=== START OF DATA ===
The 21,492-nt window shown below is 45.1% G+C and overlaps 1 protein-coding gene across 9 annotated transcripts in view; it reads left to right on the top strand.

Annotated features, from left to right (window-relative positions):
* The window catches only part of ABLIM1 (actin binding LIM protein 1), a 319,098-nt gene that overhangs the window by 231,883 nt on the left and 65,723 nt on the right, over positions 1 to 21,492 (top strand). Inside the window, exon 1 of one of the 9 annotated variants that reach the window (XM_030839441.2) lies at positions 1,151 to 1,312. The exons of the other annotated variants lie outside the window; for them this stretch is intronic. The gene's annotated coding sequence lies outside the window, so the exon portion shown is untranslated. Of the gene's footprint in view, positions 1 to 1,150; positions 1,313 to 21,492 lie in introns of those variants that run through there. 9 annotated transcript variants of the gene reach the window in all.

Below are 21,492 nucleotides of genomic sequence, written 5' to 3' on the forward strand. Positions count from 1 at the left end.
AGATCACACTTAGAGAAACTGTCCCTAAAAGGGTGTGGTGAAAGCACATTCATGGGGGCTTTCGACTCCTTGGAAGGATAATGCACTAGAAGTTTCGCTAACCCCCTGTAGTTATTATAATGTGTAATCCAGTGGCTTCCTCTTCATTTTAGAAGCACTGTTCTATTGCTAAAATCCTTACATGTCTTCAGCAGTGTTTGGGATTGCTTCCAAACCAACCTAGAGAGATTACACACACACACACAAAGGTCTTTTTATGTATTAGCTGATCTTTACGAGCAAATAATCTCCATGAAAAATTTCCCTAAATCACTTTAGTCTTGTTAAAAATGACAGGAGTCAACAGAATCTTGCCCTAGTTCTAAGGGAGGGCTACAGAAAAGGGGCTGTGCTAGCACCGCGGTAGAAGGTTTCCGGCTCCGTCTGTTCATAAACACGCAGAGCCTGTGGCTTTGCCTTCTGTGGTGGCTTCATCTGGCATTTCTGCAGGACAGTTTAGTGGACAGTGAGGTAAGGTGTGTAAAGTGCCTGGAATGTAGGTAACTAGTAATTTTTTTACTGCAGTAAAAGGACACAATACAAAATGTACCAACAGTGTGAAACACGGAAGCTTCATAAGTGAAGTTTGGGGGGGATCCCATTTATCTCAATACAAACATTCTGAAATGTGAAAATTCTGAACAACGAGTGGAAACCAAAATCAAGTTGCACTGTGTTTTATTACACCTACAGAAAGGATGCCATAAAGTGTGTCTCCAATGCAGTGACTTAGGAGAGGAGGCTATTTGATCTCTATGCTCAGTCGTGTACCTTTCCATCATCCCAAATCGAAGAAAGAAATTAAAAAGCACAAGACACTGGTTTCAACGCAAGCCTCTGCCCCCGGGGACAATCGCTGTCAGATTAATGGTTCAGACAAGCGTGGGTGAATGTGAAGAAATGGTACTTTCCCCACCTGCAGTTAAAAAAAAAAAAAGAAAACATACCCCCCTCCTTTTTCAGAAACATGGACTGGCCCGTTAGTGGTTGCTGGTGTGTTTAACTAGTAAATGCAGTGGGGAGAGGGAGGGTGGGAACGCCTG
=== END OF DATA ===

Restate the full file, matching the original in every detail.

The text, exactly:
The 21,492-nt window shown below is 45.1% G+C and overlaps 1 protein-coding gene across 9 annotated transcripts in view; it reads left to right on the top strand.

Annotated features, from left to right (window-relative positions):
* The window catches only part of ABLIM1 (actin binding LIM protein 1), a 319,098-nt gene that overhangs the window by 231,883 nt on the left and 65,723 nt on the right, over positions 1 to 21,492 (top strand). Inside the window, exon 1 of one of the 9 annotated variants that reach the window (XM_030839441.2) lies at positions 1,151 to 1,312. The exons of the other annotated variants lie outside the window; for them this stretch is intronic. The gene's annotated coding sequence lies outside the window, so the exon portion shown is untranslated. Of the gene's footprint in view, positions 1 to 1,150; positions 1,313 to 21,492 lie in introns of those variants that run through there. 9 annotated transcript variants of the gene reach the window in all.

Below are 21,492 nucleotides of genomic sequence, written 5' to 3' on the forward strand. Positions count from 1 at the left end.
AGATCACACTTAGAGAAACTGTCCCTAAAAGGGTGTGGTGAAAGCACATTCATGGGGGCTTTCGACTCCTTGGAAGGATAATGCACTAGAAGTTTCGCTAACCCCCTGTAGTTATTATAATGTGTAATCCAGTGGCTTCCTCTTCATTTTAGAAGCACTGTTCTATTGCTAAAATCCTTACATGTCTTCAGCAGTGTTTGGGATTGCTTCCAAACCAACCTAGAGAGATTACACACACACACACAAAGGTCTTTTTATGTATTAGCTGATCTTTACGAGCAAATAATCTCCATGAAAAATTTCCCTAAATCACTTTAGTCTTGTTAAAAATGACAGGAGTCAACAGAATCTTGCCCTAGTTCTAAGGGAGGGCTACAGAAAAGGGGCTGTGCTAGCACCGCGGTAGAAGGTTTCCGGCTCCGTCTGTTCATAAACACGCAGAGCCTGTGGCTTTGCCTTCTGTGGTGGCTTCATCTGGCATTTCTGCAGGACAGTTTAGTGGACAGTGAGGTAAGGTGTGTAAAGTGCCTGGAATGTAGGTAACTAGTAATTTTTTTACTGCAGTAAAAGGACACAATACAAAATGTACCAACAGTGTGAAACACGGAAGCTTCATAAGTGAAGTTTGGGGGGGATCCCATTTATCTCAATACAAACATTCTGAAATGTGAAAATTCTGAACAACGAGTGGAAACCAAAATCAAGTTGCACTGTGTTTTATTACACCTACAGAAAGGATGCCATAAAGTGTGTCTCCAATGCAGTGACTTAGGAGAGGAGGCTATTTGATCTCTATGCTCAGTCGTGTACCTTTCCATCATCCCAAATCGAAGAAAGAAATTAAAAAGCACAAGACACTGGTTTCAACGCAAGCCTCTGCCCCCGGGGACAATCGCTGTCAGATTAATGGTTCAGACAAGCGTGGGTGAATGTGAAGAAATGGTACTTTCCCCACCTGCAGTTAAAAAAAAAAAAAGAAAACATACCCCCCTCCTTTTTCAGAAACATGGACTGGCCCGTTAGTGGTTGCTGGTGTGTTTAACTAGTAAATGCAGTGGGGAGAGGGAGGGTGGGAACGCCTG